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I might not be completing my intended goals during this Olympic season, but at least I seem to be staying on track with my overall year goals of completing these sweaters and using up stash!

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Olympic Crafting

With the Olympics starting this week, I am only just now trying to decide what to do.  Since I have not had the proper amount of time to really plan anything and I already have several projects going, I am not going to officially participate in the Ravellenics. Instead, I’m thinking my goal should be to work on combing my Jocob fleece every day and attempt to finish my mother’s sweater (of which I have only knit about 10 rows since casting it on at the end of January).

Though finishing the sweater is a rather lofty goal, I am not going to hold myself to it.  I have not done the math to figure out how many rows I need to knit a day in order to complete the sweater by February 23rd.  I will just focus on knitting on it every day, either while I’m on the go, or each night after M has gone to bed.

During the 2012 Olympics, I pushed hard to pump out numerous projects and I felt like I could not let myself do anything but knit in order to complete everything on my list.  It may have been rewarding to see all those finished objects stacking up, but this year, I want to focus more on enjoying the process.  By keeping my knitting goals relaxed, I will still have time and energy to work on combing the fleece as well as some spinning I’ve been doing since completing the last of my blanket knitting.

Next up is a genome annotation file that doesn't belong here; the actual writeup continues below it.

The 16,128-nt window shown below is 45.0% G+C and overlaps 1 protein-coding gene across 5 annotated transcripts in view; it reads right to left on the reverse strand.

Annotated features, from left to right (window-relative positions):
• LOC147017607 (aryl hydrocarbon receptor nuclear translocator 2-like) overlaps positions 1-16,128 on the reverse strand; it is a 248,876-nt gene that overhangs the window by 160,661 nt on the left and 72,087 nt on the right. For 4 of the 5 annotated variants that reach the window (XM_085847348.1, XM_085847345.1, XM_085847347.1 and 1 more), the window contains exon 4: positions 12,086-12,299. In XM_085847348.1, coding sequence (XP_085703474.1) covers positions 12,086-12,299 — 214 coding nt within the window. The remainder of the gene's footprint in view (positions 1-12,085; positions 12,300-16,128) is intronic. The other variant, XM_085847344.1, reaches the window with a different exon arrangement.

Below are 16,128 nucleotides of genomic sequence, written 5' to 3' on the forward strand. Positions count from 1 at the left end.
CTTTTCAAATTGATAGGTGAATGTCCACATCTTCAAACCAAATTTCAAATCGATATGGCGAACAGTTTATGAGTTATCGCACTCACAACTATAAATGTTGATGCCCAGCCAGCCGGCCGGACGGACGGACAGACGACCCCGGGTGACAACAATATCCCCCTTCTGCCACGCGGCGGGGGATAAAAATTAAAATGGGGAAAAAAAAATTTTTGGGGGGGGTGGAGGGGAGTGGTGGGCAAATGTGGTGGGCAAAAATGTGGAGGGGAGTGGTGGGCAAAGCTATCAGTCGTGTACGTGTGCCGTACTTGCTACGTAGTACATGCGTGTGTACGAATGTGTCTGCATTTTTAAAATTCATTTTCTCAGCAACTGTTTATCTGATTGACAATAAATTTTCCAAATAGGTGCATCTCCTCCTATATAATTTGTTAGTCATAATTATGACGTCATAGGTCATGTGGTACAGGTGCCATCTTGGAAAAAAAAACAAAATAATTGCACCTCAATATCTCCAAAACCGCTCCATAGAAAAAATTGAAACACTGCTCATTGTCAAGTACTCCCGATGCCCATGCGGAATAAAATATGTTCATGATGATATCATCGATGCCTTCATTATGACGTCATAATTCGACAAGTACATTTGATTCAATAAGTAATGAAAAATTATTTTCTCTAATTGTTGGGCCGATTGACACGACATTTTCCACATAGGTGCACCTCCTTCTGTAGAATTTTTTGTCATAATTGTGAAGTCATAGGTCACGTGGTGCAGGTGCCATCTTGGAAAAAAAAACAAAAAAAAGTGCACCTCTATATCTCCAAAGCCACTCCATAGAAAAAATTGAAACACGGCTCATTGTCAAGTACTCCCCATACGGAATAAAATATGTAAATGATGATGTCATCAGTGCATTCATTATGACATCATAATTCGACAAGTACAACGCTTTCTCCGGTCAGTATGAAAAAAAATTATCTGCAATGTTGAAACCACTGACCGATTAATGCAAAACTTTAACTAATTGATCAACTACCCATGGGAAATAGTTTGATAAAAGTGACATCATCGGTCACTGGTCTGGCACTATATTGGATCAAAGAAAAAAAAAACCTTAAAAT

Hopefully, the Olympics will keep me motivated to work on these goals and bring me one step closer to accomplishing two of my four major goals for the year!

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New Year, New Goals

Now that the new year is in full swing, I thought I would lay out some of my goals for the coming year, with one major theme running through them: intention.  I touched on it very briefly in the last post, but it is what I am molding my goals around.  I have plenty of yarn, and maybe even plenty of fiber, to last me the year and all of it I would love to be using.  This year, I will put all yarn buying on hold and only purchase very little fiber.  Instead, I will be focusing those funds on finishing paying off my student loans and putting the rest away towards M’s college fund.

That being said, there are a few projects I really want to do!

1.  I have promised a few sweaters that I want to complete, not only because I care about those whom I’ve promised them to, but also because each will challenge me just a bit more.

2. Finish combing and spinning the Jacob fleece I bought at Maryland Sheep and Wool last May.

3. Knit the Jacob yarn into a sweater for myself.

4. Complete 12 pairs of socks for M.